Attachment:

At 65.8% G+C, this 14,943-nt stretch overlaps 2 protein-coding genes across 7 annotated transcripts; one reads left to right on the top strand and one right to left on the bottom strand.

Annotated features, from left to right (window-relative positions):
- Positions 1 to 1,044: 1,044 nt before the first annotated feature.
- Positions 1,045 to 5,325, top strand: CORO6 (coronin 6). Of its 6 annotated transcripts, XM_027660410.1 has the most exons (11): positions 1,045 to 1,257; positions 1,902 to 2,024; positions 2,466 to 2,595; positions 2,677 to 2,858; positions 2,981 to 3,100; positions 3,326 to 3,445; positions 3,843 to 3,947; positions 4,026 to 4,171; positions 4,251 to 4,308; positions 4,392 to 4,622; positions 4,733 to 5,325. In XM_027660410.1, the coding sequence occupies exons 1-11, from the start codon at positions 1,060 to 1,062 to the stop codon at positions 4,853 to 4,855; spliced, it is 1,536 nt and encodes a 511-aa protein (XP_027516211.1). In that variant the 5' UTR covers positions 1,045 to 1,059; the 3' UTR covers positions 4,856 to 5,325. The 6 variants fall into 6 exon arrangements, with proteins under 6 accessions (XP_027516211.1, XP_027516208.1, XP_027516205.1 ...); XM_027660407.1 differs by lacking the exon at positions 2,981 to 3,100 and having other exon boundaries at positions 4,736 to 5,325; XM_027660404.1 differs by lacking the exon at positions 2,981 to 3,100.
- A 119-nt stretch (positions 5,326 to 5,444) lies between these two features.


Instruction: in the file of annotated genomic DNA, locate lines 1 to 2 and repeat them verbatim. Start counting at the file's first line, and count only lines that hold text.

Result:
At 65.8% G+C, this 14,943-nt stretch overlaps 2 protein-coding genes across 7 annotated transcripts; one reads left to right on the top strand and one right to left on the bottom strand.

Annotated features, from left to right (window-relative positions):